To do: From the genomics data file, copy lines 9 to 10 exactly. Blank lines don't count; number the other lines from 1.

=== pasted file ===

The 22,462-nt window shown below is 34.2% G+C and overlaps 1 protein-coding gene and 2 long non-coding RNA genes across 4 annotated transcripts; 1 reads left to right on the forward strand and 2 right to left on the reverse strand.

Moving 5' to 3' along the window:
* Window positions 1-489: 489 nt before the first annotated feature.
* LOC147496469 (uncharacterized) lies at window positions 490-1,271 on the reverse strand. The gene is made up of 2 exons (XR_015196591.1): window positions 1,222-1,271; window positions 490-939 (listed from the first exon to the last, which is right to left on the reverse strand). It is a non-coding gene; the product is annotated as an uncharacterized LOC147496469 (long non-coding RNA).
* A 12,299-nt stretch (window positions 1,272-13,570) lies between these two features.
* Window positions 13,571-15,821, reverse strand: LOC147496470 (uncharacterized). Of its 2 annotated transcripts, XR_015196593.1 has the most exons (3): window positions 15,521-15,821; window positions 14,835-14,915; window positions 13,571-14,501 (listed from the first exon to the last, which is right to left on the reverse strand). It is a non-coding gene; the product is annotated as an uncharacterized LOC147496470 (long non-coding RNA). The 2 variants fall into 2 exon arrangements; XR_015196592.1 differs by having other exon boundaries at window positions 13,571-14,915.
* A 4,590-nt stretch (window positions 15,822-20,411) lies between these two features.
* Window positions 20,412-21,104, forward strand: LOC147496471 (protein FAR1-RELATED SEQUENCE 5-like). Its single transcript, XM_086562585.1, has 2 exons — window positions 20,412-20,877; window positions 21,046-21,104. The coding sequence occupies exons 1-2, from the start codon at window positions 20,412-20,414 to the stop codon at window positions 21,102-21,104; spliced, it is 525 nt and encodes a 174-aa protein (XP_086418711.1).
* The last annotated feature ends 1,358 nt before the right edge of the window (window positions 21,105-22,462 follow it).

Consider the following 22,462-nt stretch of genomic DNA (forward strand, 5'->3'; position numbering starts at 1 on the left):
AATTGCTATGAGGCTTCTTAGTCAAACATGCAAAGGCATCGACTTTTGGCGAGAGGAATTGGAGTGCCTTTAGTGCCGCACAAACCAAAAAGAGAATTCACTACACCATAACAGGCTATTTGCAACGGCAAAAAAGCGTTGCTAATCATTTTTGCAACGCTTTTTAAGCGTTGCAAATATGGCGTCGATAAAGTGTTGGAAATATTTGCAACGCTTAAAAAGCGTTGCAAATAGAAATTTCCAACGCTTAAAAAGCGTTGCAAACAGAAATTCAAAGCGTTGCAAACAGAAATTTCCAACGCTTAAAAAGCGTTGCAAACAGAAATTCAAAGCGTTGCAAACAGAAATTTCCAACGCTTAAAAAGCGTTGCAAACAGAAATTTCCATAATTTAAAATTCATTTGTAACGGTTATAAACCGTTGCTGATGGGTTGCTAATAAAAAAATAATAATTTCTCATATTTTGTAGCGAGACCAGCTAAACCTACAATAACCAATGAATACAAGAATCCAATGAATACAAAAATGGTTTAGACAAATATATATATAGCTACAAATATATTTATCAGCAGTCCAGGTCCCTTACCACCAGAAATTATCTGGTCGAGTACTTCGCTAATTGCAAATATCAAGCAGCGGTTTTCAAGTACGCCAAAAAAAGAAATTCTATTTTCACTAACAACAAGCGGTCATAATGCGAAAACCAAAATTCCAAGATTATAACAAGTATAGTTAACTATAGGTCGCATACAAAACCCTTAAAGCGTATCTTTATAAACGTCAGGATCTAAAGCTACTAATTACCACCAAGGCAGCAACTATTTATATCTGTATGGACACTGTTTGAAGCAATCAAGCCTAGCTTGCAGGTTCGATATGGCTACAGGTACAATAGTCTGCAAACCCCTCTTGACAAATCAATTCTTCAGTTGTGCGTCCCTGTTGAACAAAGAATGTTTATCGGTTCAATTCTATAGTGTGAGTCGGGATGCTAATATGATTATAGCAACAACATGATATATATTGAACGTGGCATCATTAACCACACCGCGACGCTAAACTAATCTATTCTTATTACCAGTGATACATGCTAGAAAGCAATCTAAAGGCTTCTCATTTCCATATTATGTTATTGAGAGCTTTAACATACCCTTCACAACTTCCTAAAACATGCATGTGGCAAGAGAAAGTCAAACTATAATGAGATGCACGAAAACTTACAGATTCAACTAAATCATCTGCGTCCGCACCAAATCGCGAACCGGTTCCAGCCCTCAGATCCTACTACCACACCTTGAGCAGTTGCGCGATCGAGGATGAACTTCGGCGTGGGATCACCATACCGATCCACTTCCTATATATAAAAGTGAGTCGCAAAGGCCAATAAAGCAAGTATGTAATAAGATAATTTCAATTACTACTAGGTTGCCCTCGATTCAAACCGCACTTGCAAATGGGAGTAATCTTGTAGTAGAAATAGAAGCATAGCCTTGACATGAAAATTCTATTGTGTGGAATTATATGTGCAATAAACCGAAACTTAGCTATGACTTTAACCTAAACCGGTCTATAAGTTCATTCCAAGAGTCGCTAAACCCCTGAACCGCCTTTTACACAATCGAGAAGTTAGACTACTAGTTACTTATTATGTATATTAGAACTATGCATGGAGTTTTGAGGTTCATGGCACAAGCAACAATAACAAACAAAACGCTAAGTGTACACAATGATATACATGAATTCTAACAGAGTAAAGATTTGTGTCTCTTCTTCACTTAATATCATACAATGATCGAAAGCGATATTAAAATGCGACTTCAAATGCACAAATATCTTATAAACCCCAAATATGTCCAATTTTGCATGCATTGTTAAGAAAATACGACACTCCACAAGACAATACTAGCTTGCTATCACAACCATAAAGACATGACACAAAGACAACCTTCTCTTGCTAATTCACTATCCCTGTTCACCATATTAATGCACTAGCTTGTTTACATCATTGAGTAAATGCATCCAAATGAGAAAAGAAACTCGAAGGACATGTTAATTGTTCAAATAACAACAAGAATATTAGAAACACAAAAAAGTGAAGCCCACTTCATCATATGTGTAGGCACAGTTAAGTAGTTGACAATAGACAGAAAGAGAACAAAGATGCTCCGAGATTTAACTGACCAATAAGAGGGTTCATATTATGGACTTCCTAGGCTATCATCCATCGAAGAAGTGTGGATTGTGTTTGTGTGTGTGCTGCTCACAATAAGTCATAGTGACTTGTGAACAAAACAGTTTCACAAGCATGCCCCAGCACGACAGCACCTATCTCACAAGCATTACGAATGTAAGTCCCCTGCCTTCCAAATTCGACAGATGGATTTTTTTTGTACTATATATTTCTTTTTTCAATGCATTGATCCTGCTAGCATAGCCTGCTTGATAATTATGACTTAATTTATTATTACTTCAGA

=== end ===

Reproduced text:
* The last annotated feature ends 1,358 nt before the right edge of the window (window positions 21,105-22,462 follow it).

Consider the following 22,462-nt stretch of genomic DNA (forward strand, 5'->3'; position numbering starts at 1 on the left):